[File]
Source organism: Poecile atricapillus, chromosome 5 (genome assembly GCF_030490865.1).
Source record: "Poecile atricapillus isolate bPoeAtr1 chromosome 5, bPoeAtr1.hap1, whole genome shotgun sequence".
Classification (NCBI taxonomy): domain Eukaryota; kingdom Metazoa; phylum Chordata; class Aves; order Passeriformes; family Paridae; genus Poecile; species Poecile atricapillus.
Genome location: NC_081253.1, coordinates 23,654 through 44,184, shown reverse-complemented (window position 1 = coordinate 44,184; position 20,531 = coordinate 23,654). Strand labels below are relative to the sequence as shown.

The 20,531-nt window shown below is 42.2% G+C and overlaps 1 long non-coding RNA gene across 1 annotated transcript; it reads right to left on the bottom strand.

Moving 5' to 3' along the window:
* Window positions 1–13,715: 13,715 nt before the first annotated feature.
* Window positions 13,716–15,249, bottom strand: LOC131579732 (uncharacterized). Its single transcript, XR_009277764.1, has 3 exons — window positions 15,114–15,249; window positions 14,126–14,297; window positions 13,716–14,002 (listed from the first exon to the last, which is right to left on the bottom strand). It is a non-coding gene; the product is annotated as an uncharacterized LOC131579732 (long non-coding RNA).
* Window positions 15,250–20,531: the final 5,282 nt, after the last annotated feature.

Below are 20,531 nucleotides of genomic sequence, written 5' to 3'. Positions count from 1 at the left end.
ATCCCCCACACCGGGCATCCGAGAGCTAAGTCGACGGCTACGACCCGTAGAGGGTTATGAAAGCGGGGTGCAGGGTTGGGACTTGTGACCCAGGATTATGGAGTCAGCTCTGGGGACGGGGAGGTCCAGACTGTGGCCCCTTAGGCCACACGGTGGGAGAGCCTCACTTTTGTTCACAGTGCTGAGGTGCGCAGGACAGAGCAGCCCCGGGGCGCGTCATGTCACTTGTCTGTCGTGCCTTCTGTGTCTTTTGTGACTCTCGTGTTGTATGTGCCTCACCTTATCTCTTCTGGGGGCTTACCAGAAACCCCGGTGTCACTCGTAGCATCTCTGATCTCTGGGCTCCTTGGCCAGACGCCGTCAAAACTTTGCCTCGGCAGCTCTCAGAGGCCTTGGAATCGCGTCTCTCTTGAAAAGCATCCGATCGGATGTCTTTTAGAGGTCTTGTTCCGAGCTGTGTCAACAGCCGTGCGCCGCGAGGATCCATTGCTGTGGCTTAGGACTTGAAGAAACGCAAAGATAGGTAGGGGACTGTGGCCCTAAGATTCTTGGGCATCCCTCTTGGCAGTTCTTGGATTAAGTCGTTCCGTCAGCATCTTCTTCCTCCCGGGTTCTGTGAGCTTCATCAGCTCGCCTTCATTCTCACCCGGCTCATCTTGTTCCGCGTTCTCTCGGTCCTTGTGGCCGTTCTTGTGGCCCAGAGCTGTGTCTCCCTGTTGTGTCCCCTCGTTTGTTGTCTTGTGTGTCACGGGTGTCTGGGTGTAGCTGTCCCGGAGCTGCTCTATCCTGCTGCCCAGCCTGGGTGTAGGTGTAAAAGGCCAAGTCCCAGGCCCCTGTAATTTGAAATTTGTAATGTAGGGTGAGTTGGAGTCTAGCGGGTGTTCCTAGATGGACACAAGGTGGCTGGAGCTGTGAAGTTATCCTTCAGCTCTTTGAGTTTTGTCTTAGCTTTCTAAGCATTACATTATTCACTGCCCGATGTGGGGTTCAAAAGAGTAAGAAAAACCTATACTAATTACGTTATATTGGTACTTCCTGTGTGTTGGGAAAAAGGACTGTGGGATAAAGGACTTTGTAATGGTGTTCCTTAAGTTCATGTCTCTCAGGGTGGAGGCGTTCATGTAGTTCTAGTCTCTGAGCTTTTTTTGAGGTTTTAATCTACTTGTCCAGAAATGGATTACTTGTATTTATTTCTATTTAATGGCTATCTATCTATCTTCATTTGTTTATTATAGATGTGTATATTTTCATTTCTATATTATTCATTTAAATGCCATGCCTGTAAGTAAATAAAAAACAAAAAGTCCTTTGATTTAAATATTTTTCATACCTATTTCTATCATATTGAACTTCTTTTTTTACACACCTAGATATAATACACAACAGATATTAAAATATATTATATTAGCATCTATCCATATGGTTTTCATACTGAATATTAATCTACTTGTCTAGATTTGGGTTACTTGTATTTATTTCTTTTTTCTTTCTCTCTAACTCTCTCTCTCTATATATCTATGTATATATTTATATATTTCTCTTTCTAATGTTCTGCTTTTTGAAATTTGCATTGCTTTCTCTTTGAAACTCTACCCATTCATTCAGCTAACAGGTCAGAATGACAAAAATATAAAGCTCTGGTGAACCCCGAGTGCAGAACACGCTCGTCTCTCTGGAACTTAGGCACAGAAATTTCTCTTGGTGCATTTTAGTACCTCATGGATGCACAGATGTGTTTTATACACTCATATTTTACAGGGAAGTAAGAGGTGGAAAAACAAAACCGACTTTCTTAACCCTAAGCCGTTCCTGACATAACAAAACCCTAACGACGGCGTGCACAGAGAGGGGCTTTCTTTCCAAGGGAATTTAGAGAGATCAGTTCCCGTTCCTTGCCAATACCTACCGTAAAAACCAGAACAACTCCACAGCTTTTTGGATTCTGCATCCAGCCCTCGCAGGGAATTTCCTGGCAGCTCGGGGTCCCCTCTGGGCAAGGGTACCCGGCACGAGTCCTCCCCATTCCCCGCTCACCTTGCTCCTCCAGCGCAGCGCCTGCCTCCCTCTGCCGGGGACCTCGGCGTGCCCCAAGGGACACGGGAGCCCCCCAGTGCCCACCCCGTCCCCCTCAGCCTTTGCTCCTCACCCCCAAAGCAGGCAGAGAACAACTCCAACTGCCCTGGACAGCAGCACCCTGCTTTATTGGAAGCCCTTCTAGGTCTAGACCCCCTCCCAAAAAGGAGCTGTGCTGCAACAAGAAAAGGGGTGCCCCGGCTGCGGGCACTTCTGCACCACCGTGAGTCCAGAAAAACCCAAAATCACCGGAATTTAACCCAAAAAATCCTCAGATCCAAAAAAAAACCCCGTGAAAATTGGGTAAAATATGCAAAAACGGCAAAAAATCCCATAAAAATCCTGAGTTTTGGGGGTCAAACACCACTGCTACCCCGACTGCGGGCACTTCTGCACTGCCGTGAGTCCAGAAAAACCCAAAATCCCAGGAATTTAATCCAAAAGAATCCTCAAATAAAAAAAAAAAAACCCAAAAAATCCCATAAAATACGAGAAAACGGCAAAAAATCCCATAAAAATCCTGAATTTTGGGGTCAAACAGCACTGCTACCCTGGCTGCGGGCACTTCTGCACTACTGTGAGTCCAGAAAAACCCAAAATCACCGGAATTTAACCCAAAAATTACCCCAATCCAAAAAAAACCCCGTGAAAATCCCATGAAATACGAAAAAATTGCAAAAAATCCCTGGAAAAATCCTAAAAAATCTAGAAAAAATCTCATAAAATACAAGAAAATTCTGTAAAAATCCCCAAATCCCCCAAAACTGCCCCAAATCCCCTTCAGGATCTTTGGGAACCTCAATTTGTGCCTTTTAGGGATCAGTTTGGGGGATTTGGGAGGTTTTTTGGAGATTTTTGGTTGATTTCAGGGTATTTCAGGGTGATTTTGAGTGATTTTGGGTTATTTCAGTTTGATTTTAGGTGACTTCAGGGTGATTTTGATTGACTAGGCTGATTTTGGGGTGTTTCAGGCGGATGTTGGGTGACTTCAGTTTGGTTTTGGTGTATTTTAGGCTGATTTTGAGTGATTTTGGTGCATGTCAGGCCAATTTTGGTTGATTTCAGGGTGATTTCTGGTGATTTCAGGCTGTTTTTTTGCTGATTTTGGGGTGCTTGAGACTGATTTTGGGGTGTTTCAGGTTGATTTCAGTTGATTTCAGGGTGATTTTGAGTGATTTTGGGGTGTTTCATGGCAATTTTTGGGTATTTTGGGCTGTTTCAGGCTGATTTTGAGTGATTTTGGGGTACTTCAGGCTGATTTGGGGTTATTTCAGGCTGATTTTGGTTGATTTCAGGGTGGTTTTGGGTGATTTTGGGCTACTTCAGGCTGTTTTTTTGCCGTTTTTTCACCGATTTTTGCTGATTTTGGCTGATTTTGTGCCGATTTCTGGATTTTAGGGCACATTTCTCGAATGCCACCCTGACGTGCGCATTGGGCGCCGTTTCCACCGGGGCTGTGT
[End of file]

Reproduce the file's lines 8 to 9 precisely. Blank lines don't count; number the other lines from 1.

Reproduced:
* Window positions 13,716–15,249, bottom strand: LOC131579732 (uncharacterized). Its single transcript, XR_009277764.1, has 3 exons — window positions 15,114–15,249; window positions 14,126–14,297; window positions 13,716–14,002 (listed from the first exon to the last, which is right to left on the bottom strand). It is a non-coding gene; the product is annotated as an uncharacterized LOC131579732 (long non-coding RNA).
* Window positions 15,250–20,531: the final 5,282 nt, after the last annotated feature.